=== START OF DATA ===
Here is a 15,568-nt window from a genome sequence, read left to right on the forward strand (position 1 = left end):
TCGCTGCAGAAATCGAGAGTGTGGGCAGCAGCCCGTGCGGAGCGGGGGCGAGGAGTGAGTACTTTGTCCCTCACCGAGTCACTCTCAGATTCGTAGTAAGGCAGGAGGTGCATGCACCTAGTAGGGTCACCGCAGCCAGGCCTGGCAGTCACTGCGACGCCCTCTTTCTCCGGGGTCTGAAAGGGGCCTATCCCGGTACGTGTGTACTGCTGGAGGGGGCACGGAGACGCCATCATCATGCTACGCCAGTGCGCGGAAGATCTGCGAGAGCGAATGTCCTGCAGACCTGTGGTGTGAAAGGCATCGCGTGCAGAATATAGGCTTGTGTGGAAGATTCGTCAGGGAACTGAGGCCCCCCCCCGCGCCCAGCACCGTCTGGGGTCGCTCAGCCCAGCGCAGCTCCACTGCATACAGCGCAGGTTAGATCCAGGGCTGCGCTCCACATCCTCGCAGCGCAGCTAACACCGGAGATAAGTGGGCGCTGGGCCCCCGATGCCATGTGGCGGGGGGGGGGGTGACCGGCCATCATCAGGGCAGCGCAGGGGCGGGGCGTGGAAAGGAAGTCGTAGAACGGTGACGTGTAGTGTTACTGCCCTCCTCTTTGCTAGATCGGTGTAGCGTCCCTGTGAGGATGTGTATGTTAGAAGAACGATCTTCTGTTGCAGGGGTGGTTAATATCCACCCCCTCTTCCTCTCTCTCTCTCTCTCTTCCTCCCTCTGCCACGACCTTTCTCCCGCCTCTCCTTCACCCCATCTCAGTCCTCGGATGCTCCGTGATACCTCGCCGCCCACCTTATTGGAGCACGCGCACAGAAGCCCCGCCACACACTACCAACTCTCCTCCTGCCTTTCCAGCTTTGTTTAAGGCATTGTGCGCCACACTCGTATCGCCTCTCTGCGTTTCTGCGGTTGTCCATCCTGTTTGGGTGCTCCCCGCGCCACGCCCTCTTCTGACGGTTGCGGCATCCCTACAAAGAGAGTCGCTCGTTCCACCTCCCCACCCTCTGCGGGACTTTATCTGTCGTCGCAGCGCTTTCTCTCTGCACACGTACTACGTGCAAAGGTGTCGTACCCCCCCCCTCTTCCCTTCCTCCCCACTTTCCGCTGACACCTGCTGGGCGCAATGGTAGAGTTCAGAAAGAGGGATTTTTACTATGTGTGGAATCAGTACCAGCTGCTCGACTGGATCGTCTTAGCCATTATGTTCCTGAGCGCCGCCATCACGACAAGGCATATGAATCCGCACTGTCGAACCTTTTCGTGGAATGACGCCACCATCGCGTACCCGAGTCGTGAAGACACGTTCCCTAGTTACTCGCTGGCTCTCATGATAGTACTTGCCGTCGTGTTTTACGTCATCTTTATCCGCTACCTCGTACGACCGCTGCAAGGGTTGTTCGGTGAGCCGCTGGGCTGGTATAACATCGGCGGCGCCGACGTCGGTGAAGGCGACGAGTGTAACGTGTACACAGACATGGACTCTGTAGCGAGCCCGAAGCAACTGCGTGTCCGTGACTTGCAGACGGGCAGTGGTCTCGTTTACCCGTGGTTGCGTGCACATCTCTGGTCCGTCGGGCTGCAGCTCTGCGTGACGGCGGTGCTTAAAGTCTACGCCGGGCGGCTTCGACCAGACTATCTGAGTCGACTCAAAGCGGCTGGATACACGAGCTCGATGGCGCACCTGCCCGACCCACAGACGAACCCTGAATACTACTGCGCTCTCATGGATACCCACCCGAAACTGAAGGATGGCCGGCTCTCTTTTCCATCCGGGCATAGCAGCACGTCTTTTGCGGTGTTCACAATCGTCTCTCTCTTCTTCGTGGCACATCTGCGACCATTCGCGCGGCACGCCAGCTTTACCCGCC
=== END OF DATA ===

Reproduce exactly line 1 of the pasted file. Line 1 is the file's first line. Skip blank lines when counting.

Here is a 15,568-nt window from a genome sequence, read left to right on the forward strand (position 1 = left end):